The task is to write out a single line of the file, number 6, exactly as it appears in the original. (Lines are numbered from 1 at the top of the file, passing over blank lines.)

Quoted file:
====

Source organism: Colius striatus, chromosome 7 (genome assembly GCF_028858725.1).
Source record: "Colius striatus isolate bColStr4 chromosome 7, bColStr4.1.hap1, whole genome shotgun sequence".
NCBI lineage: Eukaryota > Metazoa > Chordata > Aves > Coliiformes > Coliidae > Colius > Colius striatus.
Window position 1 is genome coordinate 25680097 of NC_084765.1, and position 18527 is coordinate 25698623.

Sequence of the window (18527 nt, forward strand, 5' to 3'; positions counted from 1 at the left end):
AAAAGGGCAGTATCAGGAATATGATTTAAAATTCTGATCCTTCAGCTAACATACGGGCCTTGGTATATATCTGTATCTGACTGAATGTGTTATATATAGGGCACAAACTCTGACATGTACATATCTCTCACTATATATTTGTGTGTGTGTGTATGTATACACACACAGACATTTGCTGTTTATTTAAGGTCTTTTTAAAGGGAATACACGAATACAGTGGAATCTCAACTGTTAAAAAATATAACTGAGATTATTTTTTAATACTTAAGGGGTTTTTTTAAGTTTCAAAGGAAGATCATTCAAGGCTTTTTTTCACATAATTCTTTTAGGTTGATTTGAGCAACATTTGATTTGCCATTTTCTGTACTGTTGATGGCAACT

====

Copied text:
AAAAGGGCAGTATCAGGAATATGATTTAAAATTCTGATCCTTCAGCTAACATACGGGCCTTGGTATATATCTGTATCTGACTGAATGTGTTATATATAGGGCACAAACTCTGACATGTACATATCTCTCACTATATATTTGTGTGTGTGTGTATGTATACACACACAGACATTTGCTGTTTATTTAAGGTCTTTTTAAAGGGAATACACGAATACAGTGGAATCTCAACTGTTAAAAAATATAACTGAGATTATTTTTTAATACTTAAGGGGTTTTTTTAAGTTTCAAAGGAAGATCATTCAAGGCTTTTTTTCACATAATTCTTTTAGGTTGATTTGAGCAACATTTGATTTGCCATTTTCTGTACTGTTGATGGCAACT